Wednesday, August 5, 2015

NEW CLASS Constructing Nature: The History and Theory of Landscape

ARHS 6814:

Prof. Leslie A. Geddes
Mondays 3:00–5:15 pm 

Woldenberg Art Center
Room 209

The ways in which our society figures in its relation to the natural environment has never been so urgent. This seminar studies the history of that relation, through an examination of the significance and meaning of "landscape" in art, literature, architecture, and landscape design.

This course studies how conceptions of landscape, evident in both physical forms and poetic and artistic representations shaped the ideological and natural terrain of Europe from Antiquity to the 18th century, with particular emphasis on the period of 1450–1800.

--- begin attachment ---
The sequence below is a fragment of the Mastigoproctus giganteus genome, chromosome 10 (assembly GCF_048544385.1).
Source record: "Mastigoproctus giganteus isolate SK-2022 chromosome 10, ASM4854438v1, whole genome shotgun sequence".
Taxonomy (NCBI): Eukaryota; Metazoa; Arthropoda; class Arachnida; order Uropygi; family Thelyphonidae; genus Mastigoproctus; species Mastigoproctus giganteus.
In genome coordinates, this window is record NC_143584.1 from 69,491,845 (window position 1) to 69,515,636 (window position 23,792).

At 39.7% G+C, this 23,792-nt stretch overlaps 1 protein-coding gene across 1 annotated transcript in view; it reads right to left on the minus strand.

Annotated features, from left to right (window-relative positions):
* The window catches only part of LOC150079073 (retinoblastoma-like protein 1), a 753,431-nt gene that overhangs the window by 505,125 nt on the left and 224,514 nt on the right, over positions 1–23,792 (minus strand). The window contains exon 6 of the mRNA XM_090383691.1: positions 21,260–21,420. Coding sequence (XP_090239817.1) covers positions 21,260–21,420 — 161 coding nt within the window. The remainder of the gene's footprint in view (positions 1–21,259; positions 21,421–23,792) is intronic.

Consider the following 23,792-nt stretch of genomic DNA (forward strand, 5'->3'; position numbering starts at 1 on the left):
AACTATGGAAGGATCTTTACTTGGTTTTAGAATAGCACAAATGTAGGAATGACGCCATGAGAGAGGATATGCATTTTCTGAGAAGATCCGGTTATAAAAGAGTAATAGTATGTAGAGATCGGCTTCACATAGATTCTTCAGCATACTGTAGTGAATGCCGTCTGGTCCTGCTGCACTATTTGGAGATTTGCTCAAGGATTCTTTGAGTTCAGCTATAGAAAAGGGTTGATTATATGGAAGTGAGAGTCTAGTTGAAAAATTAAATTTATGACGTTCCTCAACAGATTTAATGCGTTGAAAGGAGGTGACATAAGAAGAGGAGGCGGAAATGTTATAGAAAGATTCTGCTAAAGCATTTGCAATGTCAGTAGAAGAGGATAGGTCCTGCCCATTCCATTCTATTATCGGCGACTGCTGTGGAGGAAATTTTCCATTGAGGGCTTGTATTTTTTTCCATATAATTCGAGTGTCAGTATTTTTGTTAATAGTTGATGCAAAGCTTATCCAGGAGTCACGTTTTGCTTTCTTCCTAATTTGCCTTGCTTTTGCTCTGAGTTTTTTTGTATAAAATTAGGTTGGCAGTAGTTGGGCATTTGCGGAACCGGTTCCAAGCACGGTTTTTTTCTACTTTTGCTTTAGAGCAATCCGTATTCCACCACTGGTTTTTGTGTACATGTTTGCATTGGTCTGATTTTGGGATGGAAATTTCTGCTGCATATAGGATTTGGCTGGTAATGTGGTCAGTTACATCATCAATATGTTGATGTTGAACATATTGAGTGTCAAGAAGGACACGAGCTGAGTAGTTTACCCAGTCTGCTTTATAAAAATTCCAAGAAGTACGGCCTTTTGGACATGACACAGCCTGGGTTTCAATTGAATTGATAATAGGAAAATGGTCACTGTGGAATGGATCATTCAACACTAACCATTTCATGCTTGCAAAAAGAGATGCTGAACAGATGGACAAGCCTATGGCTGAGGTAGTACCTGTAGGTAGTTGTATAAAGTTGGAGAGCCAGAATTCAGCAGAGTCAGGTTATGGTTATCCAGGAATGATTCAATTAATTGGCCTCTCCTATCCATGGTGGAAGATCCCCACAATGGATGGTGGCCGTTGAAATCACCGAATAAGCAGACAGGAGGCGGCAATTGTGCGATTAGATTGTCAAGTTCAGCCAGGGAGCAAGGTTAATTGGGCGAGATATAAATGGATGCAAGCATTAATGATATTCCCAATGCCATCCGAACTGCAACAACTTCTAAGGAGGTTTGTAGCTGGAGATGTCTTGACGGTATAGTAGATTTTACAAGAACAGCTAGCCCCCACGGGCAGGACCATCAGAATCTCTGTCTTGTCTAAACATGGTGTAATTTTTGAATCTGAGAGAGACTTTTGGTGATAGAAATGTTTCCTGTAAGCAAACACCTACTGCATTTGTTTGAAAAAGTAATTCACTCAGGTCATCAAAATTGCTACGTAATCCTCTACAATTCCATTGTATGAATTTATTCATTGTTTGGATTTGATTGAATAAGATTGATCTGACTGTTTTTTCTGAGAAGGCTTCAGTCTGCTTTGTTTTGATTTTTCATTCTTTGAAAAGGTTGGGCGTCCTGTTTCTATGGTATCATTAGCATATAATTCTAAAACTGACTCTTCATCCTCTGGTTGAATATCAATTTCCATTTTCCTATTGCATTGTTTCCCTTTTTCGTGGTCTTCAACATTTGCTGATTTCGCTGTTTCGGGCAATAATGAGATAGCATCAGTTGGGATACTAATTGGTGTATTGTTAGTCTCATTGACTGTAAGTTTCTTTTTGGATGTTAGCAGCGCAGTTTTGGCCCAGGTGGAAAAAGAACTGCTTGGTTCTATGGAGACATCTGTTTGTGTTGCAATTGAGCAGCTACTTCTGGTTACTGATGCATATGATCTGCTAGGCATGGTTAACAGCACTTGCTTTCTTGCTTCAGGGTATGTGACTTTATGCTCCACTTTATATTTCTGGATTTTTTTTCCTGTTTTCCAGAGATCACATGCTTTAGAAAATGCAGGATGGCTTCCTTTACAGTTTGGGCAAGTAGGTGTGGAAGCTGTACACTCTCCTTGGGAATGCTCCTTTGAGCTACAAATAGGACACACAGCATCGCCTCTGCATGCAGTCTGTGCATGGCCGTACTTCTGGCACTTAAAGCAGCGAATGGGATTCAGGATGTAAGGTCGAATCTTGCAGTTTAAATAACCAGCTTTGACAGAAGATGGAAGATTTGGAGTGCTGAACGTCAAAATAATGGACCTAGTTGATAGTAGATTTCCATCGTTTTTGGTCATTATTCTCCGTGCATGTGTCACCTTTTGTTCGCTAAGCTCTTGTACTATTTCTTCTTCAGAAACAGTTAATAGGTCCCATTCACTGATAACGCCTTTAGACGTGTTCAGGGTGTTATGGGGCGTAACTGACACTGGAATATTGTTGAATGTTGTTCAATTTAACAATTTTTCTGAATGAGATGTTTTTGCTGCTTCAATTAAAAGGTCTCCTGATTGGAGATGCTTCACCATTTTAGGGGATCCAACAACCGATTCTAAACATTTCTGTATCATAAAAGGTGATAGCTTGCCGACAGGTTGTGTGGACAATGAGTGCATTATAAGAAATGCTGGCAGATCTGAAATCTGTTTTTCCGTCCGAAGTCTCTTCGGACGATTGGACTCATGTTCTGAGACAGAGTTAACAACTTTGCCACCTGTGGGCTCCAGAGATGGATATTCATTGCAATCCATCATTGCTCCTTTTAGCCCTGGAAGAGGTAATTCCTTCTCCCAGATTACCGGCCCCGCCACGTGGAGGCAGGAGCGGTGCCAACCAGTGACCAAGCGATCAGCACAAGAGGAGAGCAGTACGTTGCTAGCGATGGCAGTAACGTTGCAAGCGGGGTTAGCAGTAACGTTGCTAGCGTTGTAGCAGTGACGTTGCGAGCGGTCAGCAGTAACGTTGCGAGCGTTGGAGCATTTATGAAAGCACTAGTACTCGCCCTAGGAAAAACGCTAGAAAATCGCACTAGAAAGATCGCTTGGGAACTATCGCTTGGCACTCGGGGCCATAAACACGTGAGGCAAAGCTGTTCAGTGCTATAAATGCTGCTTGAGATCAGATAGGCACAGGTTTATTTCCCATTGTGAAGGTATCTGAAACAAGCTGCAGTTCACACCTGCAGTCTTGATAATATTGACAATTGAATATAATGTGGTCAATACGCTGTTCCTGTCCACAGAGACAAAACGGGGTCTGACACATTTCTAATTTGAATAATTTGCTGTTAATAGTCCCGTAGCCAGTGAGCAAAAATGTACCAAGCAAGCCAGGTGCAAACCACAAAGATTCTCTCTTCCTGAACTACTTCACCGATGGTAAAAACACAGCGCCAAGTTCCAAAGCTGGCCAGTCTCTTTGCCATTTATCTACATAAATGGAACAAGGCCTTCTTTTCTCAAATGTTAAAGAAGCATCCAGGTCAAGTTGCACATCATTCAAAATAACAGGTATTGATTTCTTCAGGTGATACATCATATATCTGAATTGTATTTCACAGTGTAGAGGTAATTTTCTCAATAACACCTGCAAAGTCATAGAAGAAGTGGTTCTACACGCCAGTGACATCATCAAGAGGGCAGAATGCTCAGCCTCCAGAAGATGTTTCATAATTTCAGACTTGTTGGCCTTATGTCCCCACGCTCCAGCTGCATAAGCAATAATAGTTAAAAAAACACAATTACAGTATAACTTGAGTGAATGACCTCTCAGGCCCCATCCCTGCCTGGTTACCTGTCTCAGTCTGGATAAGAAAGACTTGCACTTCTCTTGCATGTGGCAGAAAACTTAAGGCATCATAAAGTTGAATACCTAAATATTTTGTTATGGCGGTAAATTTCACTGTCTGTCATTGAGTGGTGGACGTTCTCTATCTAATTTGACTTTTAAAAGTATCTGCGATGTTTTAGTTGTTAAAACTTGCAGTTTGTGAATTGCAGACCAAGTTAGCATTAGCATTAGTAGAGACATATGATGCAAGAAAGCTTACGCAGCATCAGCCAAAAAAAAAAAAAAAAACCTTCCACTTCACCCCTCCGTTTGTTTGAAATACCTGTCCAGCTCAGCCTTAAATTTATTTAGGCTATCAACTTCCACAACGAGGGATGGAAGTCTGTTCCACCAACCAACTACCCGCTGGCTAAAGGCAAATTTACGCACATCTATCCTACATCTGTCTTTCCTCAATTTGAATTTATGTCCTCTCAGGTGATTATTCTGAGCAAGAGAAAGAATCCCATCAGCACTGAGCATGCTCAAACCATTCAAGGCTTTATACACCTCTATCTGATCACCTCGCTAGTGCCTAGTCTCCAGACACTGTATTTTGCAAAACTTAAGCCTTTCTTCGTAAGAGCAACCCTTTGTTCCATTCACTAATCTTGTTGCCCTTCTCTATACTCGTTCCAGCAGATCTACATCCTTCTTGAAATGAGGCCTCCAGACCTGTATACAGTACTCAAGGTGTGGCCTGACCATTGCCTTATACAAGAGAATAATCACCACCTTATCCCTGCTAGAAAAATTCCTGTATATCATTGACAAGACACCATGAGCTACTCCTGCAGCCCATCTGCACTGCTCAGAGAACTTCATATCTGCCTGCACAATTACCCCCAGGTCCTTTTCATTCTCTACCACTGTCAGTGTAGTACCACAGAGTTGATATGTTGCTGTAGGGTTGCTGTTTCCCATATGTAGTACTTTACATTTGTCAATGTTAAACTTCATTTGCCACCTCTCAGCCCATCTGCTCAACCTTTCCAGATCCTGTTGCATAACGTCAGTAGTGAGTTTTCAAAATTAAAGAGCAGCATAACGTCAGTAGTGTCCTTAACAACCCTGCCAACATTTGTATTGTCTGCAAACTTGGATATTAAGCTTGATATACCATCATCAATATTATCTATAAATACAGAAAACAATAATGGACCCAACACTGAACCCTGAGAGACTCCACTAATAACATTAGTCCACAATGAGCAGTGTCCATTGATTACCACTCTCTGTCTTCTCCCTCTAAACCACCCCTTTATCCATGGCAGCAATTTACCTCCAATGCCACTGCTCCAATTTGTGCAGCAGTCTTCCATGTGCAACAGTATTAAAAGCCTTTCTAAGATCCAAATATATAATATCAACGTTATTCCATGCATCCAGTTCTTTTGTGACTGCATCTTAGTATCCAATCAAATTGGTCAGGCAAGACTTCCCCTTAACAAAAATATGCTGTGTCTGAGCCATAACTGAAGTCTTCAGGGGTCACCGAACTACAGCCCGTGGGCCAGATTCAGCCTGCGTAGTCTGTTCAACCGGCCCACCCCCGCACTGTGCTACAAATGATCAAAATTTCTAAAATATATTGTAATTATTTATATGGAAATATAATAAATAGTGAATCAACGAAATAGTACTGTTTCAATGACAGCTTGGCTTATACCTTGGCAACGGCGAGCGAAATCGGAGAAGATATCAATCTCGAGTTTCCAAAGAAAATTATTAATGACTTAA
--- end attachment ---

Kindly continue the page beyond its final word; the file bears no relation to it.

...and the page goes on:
Particular attention will be paid to the socio-cultural dimensions of the landscape, both natural and man-made, and the ways in which the shaping of the landscape and the natural environment has impacted humanity’s experience of the world. Class meetings will focus on a range of issues, including ownership, memory, political and economic power, the status of the landscape architect or painter, the dissemination of knowledge and technology, and symbolic meaning.

Class topics address architectural and landscape design projects as well as literary and artistic approaches. Readings will range from close examinations of specific sites (Versailles) and typologies (Italian Renaissance villas, English gardens) to landscape paintings and prints, to broader engagements with themes that cut across time.

Open to graduate students and advanced undergraduates

Register here:

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